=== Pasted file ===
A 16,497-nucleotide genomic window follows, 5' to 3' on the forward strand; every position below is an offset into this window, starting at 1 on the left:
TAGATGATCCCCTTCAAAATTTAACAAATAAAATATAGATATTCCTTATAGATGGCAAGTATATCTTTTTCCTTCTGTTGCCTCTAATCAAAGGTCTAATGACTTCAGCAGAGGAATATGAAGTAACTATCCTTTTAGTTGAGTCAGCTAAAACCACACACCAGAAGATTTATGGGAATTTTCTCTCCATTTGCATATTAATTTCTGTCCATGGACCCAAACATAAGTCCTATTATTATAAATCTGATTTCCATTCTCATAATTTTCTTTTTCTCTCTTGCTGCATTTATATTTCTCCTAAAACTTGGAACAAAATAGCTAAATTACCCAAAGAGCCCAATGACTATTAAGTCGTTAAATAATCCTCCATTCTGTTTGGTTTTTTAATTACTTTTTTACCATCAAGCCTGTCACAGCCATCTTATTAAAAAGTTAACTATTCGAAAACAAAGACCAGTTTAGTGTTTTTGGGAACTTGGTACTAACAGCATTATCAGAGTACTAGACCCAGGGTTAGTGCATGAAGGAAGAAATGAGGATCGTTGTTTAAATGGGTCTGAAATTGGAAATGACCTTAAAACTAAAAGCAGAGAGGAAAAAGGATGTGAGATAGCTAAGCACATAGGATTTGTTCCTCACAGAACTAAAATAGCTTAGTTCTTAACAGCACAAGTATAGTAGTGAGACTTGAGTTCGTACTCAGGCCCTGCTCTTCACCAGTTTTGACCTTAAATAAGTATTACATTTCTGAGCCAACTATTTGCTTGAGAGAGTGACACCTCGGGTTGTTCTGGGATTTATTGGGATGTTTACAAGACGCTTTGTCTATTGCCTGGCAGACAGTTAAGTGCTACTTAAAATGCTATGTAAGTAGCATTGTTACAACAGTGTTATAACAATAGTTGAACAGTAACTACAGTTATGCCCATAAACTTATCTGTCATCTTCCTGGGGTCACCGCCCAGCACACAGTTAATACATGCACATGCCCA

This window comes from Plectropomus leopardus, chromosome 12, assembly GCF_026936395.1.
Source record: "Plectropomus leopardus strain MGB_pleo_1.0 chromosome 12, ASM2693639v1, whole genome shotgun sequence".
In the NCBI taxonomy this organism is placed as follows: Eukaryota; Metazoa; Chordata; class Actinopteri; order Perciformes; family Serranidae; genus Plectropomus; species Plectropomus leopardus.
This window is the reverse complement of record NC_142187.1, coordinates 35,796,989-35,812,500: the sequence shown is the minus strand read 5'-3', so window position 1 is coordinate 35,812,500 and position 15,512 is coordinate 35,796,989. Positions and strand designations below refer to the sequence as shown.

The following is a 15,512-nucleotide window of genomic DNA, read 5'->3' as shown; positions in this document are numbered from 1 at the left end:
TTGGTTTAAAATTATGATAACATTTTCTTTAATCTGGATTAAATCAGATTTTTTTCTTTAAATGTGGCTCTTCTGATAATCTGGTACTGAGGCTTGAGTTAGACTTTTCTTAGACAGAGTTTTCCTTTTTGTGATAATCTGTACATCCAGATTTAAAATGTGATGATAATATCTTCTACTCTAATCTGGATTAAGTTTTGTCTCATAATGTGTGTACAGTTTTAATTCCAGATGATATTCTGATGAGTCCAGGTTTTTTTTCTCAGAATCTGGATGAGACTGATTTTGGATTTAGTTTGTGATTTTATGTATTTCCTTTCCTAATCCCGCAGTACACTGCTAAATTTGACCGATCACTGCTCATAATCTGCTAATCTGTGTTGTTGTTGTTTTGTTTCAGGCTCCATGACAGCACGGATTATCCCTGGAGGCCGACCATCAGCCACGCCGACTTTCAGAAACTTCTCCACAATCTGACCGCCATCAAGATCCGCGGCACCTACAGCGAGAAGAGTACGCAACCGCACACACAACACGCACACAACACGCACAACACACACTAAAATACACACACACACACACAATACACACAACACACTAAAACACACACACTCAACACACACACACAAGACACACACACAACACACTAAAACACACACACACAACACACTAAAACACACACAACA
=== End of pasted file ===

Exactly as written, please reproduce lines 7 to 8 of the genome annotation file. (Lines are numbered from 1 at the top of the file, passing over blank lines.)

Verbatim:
The following is a 15,512-nucleotide window of genomic DNA, read 5'->3' as shown; positions in this document are numbered from 1 at the left end:
TTGGTTTAAAATTATGATAACATTTTCTTTAATCTGGATTAAATCAGATTTTTTTCTTTAAATGTGGCTCTTCTGATAATCTGGTACTGAGGCTTGAGTTAGACTTTTCTTAGACAGAGTTTTCCTTTTTGTGATAATCTGTACATCCAGATTTAAAATGTGATGATAATATCTTCTACTCTAATCTGGATTAAGTTTTGTCTCATAATGTGTGTACAGTTTTAATTCCAGATGATATTCTGATGAGTCCAGGTTTTTTTTCTCAGAATCTGGATGAGACTGATTTTGGATTTAGTTTGTGATTTTATGTATTTCCTTTCCTAATCCCGCAGTACACTGCTAAATTTGACCGATCACTGCTCATAATCTGCTAATCTGTGTTGTTGTTGTTTTGTTTCAGGCTCCATGACAGCACGGATTATCCCTGGAGGCCGACCATCAGCCACGCCGACTTTCAGAAACTTCTCCACAATCTGACCGCCATCAAGATCCGCGGCACCTACAGCGAGAAGAGTACGCAACCGCACACACAACACGCACACAACACGCACAACACACACTAAAATACACACACACACACACAATACACACAACACACTAAAACACACACACTCAACACACACACACAAGACACACACACAACACACTAAAACACACACACACAACACACTAAAACACACACAACA